Sony is set to sell the PlayStation 4 for a cheaper price than Microsoft's rival Xbox One.
The Japanese firm announced at the E3 trade show that its machine would be sold for £349 in the UK, $399 in the US and 399 euros across Europe.
It added that it would not impose restrictions on second-hand games.
Sony also unveiled what its box would look like, having previously kept the design under wraps at its February PS4 press conference.
For many in the audience at the Los Angeles event, the scale of the price difference came as the biggest shock.
Earlier in the day Microsoft had revealed its new console would cost £429 in the UK, $499 in the US and 499 euros.
"Clearly the big headline is that the PlayStation is going to be $100 less than the Xbox One when they come out in the US," Stephen Totilo, editor-in-chief of the gaming news site Kotaku, told the BBC.
"Microsoft is going to need to look again at its price or explain why it offers better value, such as the inclusion of its Kinect sensor.
"Of course, in the short-term it may not matter too much because when new consoles launch supply is typically limited and hardcore gamers will pay anything to snatch them up. But six months or a year later on it will make a difference and Microsoft may feel at that point that it needs to match price with Sony."
Sony also sought to distinguish its games machine by announcing it would not introduce any new restrictions on pre-owned disc-based game bought from friends or retailers, nor would it require users to regularly authenticate their machines via the internet to allow games to continue being played.
By contrast, Microsoft has introduced limitations on who consumers can buy second-hand titles from and has introduced a requirement to connect to the net once every 24-hours to play games on the Xbox One.
"With Sony continually pushing their gaming credentials and the development of the PlayStation brand for gamers throughout their presentation - it has very publicly slapped Microsoft across the face," said Alex Simmons, UK Editor-in-Chief of news site IGN.com.
"Talk of restrictions on the sale of pre-owned games and a requirement for an internet connection have been two of the largest consumer concerns surrounding the next-generation consoles."
Sony's gaming division accounted for $7.5bn (£4.8bn) worth of sales in its last financial year, representing just under 10% of its total revenues.
The PS4's predecessor, the PlayStation 3, beat the Xbox 360 in terms of global shipments but was in turn outsold by Nintendo's Wii, according to market research firm IDC.
However, the Wii U - which launched in November - has failed to meet its sales projections, something Nintendo has blamed on delayed games releases.
"It's a big opening, the Wii U hasn't performed up to Nintendo's expectations or that of the broader industry" IDC's gaming analyst Lewis Ward told the BBC.
"You only get about once a decade to reset expectations around what a platform will be, and therefore the launch of the PS4 has the potential to move Sony back into the pole position it was at with the PS2."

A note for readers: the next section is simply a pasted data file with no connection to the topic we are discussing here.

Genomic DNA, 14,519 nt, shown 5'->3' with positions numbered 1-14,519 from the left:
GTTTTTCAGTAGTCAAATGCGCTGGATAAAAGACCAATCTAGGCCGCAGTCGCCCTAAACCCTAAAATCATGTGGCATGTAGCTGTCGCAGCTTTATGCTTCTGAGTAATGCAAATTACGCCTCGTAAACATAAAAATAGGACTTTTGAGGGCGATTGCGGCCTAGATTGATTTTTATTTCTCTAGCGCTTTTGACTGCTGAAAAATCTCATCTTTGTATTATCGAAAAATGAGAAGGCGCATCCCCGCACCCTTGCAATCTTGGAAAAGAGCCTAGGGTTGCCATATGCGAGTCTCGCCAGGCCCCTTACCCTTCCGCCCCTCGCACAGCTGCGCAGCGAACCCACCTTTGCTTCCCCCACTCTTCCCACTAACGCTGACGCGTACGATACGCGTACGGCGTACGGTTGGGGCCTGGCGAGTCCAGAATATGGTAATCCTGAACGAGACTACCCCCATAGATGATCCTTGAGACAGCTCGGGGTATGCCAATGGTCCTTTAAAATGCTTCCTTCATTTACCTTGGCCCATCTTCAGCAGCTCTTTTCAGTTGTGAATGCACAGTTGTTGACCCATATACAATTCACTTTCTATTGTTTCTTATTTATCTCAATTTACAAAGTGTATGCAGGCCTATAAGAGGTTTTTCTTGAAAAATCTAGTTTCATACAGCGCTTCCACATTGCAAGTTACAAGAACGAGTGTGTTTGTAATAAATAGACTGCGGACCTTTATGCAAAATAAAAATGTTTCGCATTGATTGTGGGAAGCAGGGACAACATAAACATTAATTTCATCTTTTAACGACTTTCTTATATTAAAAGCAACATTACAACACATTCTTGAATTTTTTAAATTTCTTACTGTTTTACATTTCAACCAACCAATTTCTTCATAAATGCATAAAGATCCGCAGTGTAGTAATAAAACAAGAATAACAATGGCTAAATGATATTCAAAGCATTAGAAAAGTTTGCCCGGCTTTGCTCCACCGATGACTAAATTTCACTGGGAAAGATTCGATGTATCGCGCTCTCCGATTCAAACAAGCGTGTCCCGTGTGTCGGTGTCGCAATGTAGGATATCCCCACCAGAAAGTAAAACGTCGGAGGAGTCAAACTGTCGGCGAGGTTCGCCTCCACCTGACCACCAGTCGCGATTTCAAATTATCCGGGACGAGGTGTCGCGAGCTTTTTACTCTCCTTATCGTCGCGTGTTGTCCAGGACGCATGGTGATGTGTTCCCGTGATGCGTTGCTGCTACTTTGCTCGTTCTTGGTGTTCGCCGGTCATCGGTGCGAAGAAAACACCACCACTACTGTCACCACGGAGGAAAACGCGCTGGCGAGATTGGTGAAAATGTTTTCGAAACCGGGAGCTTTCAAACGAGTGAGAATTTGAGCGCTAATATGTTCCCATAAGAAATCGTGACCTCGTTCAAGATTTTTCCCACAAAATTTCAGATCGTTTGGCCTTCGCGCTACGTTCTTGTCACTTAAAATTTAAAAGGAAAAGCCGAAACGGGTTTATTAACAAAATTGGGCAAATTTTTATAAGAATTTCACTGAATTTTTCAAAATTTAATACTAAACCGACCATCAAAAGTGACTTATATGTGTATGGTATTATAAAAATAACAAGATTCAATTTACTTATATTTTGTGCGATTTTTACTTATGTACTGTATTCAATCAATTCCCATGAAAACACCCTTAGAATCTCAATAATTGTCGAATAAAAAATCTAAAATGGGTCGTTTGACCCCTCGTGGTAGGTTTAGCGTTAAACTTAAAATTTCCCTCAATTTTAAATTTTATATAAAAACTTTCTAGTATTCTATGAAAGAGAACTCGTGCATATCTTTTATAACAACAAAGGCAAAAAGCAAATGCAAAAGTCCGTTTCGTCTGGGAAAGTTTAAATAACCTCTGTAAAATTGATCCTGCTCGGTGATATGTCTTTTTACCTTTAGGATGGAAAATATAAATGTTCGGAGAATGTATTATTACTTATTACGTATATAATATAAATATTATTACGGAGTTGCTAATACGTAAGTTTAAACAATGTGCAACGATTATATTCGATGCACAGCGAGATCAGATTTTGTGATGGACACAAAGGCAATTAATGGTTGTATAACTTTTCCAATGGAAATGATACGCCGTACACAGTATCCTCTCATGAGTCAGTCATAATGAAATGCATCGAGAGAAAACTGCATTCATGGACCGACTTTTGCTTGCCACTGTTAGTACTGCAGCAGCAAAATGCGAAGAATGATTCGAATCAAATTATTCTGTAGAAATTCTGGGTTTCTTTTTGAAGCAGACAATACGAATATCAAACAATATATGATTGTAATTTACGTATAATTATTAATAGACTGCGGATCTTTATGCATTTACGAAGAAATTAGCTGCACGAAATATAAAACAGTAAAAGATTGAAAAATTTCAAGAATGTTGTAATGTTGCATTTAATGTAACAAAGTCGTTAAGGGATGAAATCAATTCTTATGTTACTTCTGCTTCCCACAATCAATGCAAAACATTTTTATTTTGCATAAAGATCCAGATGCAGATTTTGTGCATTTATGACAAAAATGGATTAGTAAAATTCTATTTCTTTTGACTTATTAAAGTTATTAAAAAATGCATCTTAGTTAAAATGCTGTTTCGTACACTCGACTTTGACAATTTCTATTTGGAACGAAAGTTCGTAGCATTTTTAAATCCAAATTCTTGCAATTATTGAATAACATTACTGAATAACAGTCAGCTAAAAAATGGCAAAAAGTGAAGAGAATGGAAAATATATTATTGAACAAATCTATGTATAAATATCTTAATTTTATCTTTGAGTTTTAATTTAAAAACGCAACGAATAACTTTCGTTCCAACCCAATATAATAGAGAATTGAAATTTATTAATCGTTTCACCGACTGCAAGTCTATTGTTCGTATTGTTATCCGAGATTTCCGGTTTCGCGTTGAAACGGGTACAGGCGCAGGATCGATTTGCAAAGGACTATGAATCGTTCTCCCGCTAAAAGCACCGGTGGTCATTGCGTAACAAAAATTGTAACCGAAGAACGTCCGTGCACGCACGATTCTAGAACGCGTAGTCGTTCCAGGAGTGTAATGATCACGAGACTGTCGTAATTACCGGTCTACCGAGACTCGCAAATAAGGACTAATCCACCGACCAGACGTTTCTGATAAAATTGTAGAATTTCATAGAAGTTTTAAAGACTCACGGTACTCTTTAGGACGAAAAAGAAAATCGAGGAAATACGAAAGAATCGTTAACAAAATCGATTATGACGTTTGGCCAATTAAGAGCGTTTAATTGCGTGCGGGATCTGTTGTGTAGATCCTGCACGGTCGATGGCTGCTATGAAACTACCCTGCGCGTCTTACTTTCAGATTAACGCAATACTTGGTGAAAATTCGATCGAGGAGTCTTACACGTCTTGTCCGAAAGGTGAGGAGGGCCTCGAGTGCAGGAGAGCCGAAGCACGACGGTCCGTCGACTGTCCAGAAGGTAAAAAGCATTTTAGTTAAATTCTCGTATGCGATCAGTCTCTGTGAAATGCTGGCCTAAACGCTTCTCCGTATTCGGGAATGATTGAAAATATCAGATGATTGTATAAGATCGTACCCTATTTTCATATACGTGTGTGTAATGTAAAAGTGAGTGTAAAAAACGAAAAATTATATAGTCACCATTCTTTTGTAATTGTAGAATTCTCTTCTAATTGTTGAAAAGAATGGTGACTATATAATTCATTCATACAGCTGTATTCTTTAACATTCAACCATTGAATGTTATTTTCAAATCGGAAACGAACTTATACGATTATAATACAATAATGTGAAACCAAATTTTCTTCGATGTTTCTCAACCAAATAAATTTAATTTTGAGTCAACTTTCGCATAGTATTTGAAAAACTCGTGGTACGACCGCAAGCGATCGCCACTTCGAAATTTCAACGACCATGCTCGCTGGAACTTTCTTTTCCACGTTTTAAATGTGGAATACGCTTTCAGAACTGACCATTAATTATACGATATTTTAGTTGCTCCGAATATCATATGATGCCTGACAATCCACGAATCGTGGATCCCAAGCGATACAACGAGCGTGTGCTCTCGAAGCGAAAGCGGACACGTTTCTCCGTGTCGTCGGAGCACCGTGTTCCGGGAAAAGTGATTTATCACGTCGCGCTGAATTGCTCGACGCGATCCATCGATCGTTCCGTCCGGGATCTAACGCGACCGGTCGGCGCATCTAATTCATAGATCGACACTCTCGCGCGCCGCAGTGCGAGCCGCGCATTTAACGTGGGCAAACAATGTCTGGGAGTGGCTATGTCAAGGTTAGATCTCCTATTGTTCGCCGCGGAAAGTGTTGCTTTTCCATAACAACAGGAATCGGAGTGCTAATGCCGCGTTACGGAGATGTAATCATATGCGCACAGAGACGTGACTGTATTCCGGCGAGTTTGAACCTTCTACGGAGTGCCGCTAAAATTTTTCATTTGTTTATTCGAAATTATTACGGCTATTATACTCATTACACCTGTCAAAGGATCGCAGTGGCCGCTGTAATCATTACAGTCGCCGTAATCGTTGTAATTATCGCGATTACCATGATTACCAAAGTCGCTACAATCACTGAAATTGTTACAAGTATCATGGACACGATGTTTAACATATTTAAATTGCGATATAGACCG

Sony said that 140 PS4 games were in development, 100 of which should be released within its first year.
Among the titles that will be exclusive to the PS4 which had not previously been revealed was The Order: 1886, a steampunk-styled shooter set in the 19th century.
In addition. Square Enix announced that it was bringing Kingdom Hearts 3 - a role playing game involving locations and characters from Disney cartoons - to the platform.
Sony said it also wished to make the PS4 the most "open and inclusive" platform to independent developers and highlighted a range of titles from the sector including a remake of 1997's Oddworld.
One expert suggested this was a deliberate effort to take advantage of the fact several small studios had complained of experiencing problems when trying to release titles onto the Xbox.
"While Microsoft has found itself incurring the wrath of many indie developers, Sony has taken the opportunity to reach out to the sector earning it access to great games and also a great deal of goodwill." said Christopher Grant, editor-in-chief of games news site Polygon.
"But while Sony says that it allows 'self publishing', it's not the kind of open market we might think of when we hear the term in association with smartphone platforms like iOS or Android."
Vita lives on
In addition to the PS4 news, Sony also talked up the PS Vita.
It has previously acknowledged that the handheld console's sales had fallen behind expectations.
But at E3 it stressed the machine was still "just beginning its life cycle".
It said that 85 titles were coming to the platform this year including Batman Arkham Origins, Killzone Mercenary and a new episode in Telltale Games' The Walking Dead series.
It also described the Vita as "the ultimate companion device" to the PS4 since the handheld can stream the bigger machine's titles.
Despite the PS4's price advantage, one observer at E3 said it was too soon to assume it would outsell the Xbox One.
"You don't get the Kinect with the PS4 - Sony's Eye camera isn't as powerful and may be sold separately - so Microsoft can push the fact its sensor is worth the extra £80," said Stuart Miles, founder of the Pocket-lint gadget review site.
"The other thing is that the Xbox One games line-up seems to be stronger at launch.
"A lot of the games announced at Sony's event have been given a 2014 date and its Gaikai cloud streaming service won't start offering PS3 titles to the new console until next year as well."